FDI inflows can lead to a range of economic benefits for transitional and developing
countries, including:
• restructuring their economic activities in line with dynamic comparative
advantage;
• reducing their costs of structural adjustment;
• fostering more demanding purchasing standards by firms and consumers;
• raising the productivity of national resources and capabilities;
• improving quality standards;
• Stimulating economic growth (adapted from Dunning, 1994).

Nepal started planned programs of economic development as early as mid fifties


with the launching of first five-year plan in 1956. The Tenth Plan is now being
implemented since mid July 2002. The Plan seeks to achieve a higher rate of
sustained economic growth of 8.1 percent per annum by enhancing the competitive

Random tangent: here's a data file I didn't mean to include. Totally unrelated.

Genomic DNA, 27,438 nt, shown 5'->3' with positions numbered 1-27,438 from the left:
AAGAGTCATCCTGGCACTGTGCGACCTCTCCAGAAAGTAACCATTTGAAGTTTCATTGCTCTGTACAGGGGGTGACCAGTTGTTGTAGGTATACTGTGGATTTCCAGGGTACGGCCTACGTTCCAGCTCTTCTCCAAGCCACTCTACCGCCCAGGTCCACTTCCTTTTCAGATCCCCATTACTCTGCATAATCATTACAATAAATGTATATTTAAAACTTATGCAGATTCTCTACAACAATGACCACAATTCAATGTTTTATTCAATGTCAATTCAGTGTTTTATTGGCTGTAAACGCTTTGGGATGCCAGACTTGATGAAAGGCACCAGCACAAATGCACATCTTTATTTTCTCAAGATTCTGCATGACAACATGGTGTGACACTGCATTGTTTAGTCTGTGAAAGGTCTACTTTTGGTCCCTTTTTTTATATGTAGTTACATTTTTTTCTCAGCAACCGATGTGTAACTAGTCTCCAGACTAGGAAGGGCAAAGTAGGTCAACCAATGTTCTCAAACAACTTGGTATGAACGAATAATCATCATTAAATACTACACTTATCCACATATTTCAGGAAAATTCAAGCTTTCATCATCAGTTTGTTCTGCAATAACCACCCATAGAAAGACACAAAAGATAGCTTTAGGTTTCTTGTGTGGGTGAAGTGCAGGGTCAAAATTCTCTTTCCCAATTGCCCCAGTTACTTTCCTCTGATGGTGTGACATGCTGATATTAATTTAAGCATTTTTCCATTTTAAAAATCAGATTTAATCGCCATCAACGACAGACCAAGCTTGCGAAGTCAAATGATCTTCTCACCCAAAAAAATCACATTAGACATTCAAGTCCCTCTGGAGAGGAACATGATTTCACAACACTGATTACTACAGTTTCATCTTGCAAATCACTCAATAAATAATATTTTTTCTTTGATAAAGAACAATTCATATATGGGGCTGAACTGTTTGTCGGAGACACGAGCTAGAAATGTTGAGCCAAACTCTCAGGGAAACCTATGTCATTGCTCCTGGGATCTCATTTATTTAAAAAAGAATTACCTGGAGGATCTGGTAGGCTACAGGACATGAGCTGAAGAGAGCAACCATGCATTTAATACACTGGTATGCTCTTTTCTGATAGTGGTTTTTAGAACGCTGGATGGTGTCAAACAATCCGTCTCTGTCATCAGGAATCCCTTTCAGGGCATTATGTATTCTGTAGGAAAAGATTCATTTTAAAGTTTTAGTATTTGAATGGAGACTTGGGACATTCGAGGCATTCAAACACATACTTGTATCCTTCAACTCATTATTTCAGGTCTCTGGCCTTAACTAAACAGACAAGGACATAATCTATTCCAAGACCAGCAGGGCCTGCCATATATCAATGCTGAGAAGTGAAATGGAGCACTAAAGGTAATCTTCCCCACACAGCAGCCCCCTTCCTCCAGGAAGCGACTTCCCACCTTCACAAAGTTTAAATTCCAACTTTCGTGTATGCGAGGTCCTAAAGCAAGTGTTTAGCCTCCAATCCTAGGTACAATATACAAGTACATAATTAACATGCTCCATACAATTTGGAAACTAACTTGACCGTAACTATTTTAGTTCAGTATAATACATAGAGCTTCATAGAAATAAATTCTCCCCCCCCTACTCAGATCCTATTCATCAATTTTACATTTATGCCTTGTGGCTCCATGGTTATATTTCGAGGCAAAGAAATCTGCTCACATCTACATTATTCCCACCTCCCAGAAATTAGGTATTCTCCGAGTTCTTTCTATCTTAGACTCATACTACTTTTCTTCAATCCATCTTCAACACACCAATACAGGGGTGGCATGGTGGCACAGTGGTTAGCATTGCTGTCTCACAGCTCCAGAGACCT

capability of industry and commerce sector. To achieve this target, greater emphasis
has been given to the participation of private sector and the involvement of people at
community level. The Plan takes account of the need to attract foreign investment to
meet the five-year capital requirement. The following policies have been spelt out,
among others, for the industrial sector in the Tenth Plan:

• Set up the mechanism to ensure easy availability of financial resources,


through financial institutions, to establish industries.
• Investment will be channelized to undeveloped or underdeveloped regions of
the country, on the basis of national importance, to ensure regional balance.
• Industrial security system will be made effective.
• Foreign investments will be encouraged in those areas where the country has
comparative advantage.